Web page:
Pattie A. Clay - A Lasting Memorial

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Pattie A. Clay - A Lasting Memorial


Newcomers to our county may wonder about the name of the Richmond hospital. Here is the story.

Brutus J. Clay II was the son of Cassius M. Clay I of White Hall. Born in 1847, he took an engineering degree from the University of Michigan. In 1905, President Theodore Roosevelt appointed him Minister to Switzerland. His first wife was Pattie A. Field.

Mrs. Clay died and in 1893, her husband made available a property on Glyndon Avenue as the location of Richmond’s first hospital — to be known as the Pattie A. Clay Infirmary.

Prior to this, the only place for the sick to go to was home of a Mrs. Grayson on Water Street. For a dollar a day, she provided bed and board for the seriously ill. Mrs. Sam Bennett Jr., Miss Belle Bennett, Mrs. Green Clay, Mrs. Fannie Park Smith and Mrs. Susan Baldwin Jason had been pushing for a public hospital and Brutus J. Clay provided the means.

After some remodeling, the Pattie A. Clay Infirmary opened for business in the brick house on Glyndon Avenue. It remained at this location until its move to the present bypass location. There originally were six private rooms and a ward. The Board of Directors consisted of women, mainly representatives from the local churches.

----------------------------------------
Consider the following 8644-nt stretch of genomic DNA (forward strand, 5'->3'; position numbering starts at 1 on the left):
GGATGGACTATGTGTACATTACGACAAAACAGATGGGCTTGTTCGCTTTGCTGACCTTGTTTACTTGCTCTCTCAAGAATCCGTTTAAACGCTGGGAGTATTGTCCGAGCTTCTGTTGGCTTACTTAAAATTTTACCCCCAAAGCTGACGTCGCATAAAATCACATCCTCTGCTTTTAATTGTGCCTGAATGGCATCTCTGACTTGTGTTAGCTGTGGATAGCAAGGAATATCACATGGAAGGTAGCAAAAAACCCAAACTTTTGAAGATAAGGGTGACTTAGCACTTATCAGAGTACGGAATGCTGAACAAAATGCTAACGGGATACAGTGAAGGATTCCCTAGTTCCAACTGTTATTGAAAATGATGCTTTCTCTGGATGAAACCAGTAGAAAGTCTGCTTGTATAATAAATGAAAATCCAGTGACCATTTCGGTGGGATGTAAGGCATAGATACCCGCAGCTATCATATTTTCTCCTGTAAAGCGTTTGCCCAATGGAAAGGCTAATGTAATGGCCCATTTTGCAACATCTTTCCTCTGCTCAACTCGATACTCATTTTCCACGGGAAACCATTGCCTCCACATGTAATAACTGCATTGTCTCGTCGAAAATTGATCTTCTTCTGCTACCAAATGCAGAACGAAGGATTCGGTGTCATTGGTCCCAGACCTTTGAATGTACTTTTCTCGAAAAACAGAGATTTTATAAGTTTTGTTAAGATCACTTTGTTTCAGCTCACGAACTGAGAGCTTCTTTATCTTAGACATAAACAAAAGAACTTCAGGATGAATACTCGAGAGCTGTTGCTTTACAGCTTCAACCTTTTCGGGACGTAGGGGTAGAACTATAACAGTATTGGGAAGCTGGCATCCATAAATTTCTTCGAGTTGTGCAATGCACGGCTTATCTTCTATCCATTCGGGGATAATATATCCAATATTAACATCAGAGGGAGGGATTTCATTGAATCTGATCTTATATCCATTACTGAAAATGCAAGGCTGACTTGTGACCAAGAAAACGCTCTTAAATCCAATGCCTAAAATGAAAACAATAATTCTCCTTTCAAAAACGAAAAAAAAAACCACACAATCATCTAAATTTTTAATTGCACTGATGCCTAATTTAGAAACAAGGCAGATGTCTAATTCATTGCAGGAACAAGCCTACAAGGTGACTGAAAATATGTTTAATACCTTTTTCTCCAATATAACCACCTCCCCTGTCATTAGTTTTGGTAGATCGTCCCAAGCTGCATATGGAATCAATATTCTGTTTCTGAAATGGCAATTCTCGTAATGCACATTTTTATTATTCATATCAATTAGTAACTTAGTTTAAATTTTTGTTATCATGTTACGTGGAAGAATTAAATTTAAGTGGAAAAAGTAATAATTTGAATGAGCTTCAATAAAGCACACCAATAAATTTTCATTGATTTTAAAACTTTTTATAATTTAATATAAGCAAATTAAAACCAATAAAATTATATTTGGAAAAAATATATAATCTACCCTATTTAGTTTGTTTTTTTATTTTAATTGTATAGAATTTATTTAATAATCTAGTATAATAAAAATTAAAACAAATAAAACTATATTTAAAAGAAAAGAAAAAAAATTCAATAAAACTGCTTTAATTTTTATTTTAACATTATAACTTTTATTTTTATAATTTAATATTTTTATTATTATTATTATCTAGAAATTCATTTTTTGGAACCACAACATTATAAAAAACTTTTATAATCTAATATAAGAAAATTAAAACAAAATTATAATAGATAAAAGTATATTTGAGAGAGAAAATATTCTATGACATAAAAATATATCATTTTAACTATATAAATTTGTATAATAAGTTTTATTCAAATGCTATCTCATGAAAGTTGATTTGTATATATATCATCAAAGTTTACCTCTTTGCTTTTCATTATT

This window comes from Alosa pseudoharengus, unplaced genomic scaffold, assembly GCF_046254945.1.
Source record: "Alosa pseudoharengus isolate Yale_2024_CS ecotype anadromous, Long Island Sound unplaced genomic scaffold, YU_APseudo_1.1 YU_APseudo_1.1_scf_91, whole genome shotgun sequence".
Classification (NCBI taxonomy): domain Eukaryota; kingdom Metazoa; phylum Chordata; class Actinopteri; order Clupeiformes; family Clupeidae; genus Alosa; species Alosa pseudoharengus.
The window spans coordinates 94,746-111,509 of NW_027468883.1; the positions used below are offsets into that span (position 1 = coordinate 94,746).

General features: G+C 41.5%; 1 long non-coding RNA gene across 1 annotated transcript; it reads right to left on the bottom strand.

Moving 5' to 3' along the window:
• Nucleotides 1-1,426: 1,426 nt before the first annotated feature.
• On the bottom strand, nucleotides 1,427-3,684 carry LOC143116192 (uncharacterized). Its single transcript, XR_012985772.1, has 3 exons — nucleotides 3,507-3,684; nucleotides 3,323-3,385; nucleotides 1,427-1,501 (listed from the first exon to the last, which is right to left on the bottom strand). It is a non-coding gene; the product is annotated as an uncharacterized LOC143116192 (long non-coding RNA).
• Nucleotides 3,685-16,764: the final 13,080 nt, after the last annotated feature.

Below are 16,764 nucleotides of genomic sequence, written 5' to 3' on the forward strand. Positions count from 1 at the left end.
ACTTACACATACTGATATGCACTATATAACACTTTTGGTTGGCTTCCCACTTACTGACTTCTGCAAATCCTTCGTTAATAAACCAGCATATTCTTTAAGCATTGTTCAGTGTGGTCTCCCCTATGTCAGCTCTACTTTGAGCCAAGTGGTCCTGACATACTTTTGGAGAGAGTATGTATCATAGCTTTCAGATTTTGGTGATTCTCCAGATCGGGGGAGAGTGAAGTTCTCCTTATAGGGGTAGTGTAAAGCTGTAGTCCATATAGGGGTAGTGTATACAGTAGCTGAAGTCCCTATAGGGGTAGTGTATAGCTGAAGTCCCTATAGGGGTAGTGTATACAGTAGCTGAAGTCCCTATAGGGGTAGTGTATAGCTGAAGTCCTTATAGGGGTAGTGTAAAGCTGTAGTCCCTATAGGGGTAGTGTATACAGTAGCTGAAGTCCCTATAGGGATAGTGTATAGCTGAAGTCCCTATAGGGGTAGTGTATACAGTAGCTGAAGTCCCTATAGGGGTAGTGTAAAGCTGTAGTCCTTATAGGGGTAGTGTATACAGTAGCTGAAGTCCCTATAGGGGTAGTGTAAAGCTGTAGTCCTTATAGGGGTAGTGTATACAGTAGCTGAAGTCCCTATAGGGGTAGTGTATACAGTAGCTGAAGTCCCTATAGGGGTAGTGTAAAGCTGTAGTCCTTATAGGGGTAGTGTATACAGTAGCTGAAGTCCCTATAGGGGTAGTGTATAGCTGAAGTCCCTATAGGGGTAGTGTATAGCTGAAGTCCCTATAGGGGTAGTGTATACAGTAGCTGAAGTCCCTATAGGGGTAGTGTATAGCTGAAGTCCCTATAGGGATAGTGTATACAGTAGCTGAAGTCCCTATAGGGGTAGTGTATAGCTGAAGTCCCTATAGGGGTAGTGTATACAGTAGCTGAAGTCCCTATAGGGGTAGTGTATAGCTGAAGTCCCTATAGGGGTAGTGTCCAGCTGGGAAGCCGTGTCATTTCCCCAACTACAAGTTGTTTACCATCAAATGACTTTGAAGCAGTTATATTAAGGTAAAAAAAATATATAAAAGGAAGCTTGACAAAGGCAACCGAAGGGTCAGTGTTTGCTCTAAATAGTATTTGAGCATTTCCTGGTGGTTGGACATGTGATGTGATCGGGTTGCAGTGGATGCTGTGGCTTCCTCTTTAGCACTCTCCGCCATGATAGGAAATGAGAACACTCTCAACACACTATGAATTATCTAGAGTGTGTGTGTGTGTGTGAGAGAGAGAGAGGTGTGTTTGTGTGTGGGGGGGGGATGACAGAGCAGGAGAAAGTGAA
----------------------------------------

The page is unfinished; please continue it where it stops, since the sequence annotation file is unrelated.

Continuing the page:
In 1927, the hospital was expanded at a cost of $75,000. Forty beds were available after the expansion. The hospital boasted three doctors, a furnished and equipped laboratory and operating rooms. The doctors were M.M. Robinson, J.A. Arbuckle and B.F. Robinson.

In 1939, hospital capacity was raised to 45. More remodeling took place in 1945. Miss Elizabeth Scott was long-time hospital superintendent and Mrs. George D. Simmons served many years as treasurer. Other hospitals in Richmond were the Gibson and the Pope. Berea College had a hospital and Eastern staffed an infirmary.

And that is a short version of the origins of the Pattie A. Clay Hospital — a critical part of Madison’s heritage.


Dr. Fred Engle




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Dr. Fred Engle, “Pattie A. Clay - A Lasting Memorial,” Madison's Heritage Online, accessed March 3, 2024,